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British Food Journal Volume 26 Issue 9 1924

British Food Journal

ISSN: 0007-070X

Article publication date: 1 September 1924



It would be difficult to find, especially during the summer months, a more popular confection than “ices,” or one which, when properly made, is more harmless or wholesome. They are universally liked by the young and old of all classes everywhere, and are in demand on all and every occasion. The volume of trade done in this commodity from the barrows of itinerant street vendors and from confectioners' shops is enormous. The process of manufacture is comparatively simple and in a small way requires little outlay for appliances or materials, consequently it appeals to the vendor with little capital, and the sales generally provide a fair margin of profit. Competition in the trade is keen. The price of the article is as low as can be consistent with the use of sound ingredients, and the desire to maintain profits has caused the cheapest possible materials to be used for the manufacture, resulting in many different qualities being sold. The general descriptions of the goods very rarely convey much information as to the nature of the materials used in their composition. An inspection of the labels displayed on vendors' barrows and in shops indicates that there are ices, ice‐creams, cream‐ices and creamy‐ices, the names being sometimes enriched with a qualifying description suggesting the addition of some flavouring agent. The names appear to be very loosely and irregularly applied to a variety of frozen products which may vary from sweetened water to sweetened cream, with many intermediate qualities. A search amongst the standard recipes for making ices discloses the fact that most of them are frozen custards which should be made from sweetened milk thickened with starch or eggs, with or without the addition of cream. The idea conveyed to the more intelligent and discriminating consumer when the term “cream” forms part of the description is that a certain proportion of that substance is employed in the composition of the ices, but there are others who are indifferent to the quality or composition so long as the product is ice‐cold, sweet and palatable. If made without cream they are masquerading under false names as “ice‐creams” or “cream‐ices,” and to be correct should be termed plain “ices.” Unfortunately this is only one case amongst many in this country where legal standards are necessary but lacking. When a vendor sells as “ice‐cream” something devoid of cream he commits an offence which should be treated in the same manner as other forms of adulteration. The American Government require ice‐cream to contain not less than 14 per cent. of milk‐fat, and the Canadian Government require a standard of not less than 7 per cent. of milk‐fat. In samples recently examined by the writer and submitted as “ice‐cream,” the fat varied from 1·5 to 7·5 per cent., and in only one instance could it be definitely shown that cream was present. The others were made from milk, and the fat varied with the proportion of milk present. If proceedings had been instituted under the Sale of Food and Drugs Acts in some of these cases it is doubtful if convictions could have been obtained, and failing conviction it would have probably been costly for the local authority concerned.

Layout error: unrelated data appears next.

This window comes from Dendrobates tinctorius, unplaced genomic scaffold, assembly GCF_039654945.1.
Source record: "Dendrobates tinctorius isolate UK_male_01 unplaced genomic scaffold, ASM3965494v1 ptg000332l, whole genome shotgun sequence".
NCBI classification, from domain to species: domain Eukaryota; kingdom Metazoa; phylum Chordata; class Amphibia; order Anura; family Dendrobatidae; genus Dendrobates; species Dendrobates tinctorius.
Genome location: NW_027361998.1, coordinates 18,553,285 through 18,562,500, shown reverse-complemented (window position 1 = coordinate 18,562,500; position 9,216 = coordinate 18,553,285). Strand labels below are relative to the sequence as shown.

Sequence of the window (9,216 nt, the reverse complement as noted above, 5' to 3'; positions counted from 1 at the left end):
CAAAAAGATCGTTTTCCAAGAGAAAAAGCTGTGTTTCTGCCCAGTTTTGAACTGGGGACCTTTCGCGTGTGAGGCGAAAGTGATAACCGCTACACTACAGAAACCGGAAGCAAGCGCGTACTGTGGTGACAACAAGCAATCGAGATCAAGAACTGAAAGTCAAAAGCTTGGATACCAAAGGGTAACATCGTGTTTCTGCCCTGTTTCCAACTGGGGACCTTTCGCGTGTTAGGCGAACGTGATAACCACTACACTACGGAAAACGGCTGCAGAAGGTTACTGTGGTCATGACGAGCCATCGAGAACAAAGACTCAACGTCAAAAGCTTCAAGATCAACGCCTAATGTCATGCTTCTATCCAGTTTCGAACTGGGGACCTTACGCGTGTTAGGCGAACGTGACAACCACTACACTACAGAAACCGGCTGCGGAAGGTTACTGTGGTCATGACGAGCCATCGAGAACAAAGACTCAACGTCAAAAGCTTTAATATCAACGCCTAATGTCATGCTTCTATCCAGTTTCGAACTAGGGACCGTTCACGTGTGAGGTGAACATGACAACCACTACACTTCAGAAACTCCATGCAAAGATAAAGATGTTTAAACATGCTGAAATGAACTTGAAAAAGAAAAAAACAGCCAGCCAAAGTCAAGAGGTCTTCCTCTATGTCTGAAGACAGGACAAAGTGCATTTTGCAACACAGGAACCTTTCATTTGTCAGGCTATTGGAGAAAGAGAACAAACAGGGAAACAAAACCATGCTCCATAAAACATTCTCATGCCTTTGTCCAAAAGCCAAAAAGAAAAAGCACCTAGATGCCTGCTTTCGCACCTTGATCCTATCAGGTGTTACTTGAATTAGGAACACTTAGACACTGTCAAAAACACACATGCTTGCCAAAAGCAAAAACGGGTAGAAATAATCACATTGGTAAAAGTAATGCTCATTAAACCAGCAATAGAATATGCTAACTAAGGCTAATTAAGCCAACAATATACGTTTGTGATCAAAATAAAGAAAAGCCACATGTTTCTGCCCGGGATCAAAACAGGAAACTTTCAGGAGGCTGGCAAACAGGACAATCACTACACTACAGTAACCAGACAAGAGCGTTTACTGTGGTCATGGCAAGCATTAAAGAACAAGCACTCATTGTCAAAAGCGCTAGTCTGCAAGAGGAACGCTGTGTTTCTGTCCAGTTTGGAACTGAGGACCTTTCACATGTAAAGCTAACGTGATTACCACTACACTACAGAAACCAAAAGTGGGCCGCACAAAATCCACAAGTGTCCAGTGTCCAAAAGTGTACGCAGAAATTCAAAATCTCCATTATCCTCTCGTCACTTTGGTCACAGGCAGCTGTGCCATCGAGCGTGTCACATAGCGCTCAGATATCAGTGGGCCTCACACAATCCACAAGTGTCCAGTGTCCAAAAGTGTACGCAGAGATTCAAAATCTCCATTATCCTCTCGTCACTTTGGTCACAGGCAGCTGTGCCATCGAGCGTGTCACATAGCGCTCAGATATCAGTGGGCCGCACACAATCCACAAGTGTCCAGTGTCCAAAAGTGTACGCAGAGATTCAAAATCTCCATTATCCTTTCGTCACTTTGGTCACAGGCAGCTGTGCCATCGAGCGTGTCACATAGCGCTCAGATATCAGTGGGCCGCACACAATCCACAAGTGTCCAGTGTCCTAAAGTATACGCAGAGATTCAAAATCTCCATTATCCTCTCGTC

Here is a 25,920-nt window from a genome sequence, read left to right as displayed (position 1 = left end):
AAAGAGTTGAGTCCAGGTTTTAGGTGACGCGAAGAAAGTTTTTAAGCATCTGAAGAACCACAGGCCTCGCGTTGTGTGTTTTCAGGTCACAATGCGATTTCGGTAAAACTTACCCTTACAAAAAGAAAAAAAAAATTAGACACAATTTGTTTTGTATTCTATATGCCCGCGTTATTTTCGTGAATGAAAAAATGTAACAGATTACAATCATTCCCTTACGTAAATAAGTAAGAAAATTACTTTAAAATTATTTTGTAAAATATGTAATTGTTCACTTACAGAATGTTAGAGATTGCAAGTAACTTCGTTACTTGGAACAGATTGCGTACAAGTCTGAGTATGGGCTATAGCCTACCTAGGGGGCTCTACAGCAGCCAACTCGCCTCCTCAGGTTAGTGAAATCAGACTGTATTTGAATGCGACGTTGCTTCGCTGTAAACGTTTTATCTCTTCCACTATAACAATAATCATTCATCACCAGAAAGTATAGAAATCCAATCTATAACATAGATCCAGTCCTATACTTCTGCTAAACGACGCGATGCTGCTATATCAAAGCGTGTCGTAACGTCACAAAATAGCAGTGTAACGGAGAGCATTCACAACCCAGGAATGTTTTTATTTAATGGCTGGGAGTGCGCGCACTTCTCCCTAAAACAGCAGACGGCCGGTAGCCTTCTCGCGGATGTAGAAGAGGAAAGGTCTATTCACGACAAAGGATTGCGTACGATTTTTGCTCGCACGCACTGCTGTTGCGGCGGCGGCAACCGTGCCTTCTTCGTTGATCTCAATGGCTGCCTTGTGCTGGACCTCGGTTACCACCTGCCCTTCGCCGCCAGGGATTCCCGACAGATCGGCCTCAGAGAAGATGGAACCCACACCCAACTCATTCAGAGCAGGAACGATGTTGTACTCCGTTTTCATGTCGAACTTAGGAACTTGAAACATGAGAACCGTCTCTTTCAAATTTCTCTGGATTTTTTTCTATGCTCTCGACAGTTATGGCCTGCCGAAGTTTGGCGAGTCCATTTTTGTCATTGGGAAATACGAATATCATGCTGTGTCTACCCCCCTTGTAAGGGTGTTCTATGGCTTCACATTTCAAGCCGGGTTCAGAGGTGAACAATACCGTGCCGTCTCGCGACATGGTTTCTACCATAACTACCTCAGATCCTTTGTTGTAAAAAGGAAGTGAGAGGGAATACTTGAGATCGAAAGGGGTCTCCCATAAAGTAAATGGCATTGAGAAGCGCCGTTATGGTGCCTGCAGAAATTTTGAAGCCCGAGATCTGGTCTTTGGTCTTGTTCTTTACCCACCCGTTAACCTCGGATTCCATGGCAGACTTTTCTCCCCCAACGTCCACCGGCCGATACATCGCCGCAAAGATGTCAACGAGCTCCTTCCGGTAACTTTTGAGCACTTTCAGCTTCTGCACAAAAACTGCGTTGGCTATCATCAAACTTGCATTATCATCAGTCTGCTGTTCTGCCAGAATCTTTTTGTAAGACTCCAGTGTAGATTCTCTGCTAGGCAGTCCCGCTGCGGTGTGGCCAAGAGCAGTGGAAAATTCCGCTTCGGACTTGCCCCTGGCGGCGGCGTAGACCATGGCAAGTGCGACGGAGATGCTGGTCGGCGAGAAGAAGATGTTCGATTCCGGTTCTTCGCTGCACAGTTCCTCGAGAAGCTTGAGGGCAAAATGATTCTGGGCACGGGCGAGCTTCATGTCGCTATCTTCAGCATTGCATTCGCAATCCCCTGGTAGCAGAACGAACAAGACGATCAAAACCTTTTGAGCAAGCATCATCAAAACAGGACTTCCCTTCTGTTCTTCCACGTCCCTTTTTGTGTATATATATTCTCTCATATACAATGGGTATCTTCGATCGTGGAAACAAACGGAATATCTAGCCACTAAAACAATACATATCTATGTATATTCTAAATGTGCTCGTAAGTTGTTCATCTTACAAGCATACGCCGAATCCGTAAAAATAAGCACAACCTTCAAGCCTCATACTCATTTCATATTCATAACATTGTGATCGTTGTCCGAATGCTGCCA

(1924), "British Food Journal Volume 26 Issue 9 1924", British Food Journal, Vol. 26 No. 9, pp. 81-90.




Copyright © 1924, MCB UP Limited

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